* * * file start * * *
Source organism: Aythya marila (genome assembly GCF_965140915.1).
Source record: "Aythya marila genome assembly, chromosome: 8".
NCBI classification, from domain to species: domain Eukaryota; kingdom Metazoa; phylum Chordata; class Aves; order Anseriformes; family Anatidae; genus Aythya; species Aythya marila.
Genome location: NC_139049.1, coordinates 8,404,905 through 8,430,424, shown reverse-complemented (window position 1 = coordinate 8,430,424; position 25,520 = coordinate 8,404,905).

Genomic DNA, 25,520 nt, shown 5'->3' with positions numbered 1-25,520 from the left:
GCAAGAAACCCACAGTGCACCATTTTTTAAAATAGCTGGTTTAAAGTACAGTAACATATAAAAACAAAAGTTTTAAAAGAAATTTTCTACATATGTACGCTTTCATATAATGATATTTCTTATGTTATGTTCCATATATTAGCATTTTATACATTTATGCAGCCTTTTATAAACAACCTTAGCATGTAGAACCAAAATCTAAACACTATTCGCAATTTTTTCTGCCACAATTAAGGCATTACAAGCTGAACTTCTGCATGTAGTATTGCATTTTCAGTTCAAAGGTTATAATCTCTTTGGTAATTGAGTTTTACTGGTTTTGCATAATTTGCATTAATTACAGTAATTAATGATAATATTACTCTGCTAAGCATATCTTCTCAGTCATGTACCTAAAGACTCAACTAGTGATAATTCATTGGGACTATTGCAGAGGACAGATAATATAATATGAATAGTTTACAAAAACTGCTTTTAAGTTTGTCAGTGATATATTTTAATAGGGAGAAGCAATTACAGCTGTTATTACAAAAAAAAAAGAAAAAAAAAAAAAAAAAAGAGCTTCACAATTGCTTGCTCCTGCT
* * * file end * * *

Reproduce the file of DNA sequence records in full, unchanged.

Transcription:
Source organism: Aythya marila (genome assembly GCF_965140915.1).
Source record: "Aythya marila genome assembly, chromosome: 8".
NCBI classification, from domain to species: domain Eukaryota; kingdom Metazoa; phylum Chordata; class Aves; order Anseriformes; family Anatidae; genus Aythya; species Aythya marila.
Genome location: NC_139049.1, coordinates 8,404,905 through 8,430,424, shown reverse-complemented (window position 1 = coordinate 8,430,424; position 25,520 = coordinate 8,404,905).

Genomic DNA, 25,520 nt, shown 5'->3' with positions numbered 1-25,520 from the left:
GCAAGAAACCCACAGTGCACCATTTTTTAAAATAGCTGGTTTAAAGTACAGTAACATATAAAAACAAAAGTTTTAAAAGAAATTTTCTACATATGTACGCTTTCATATAATGATATTTCTTATGTTATGTTCCATATATTAGCATTTTATACATTTATGCAGCCTTTTATAAACAACCTTAGCATGTAGAACCAAAATCTAAACACTATTCGCAATTTTTTCTGCCACAATTAAGGCATTACAAGCTGAACTTCTGCATGTAGTATTGCATTTTCAGTTCAAAGGTTATAATCTCTTTGGTAATTGAGTTTTACTGGTTTTGCATAATTTGCATTAATTACAGTAATTAATGATAATATTACTCTGCTAAGCATATCTTCTCAGTCATGTACCTAAAGACTCAACTAGTGATAATTCATTGGGACTATTGCAGAGGACAGATAATATAATATGAATAGTTTACAAAAACTGCTTTTAAGTTTGTCAGTGATATATTTTAATAGGGAGAAGCAATTACAGCTGTTATTACAAAAAAAAAAGAAAAAAAAAAAAAAAAAAGAGCTTCACAATTGCTTGCTCCTGCT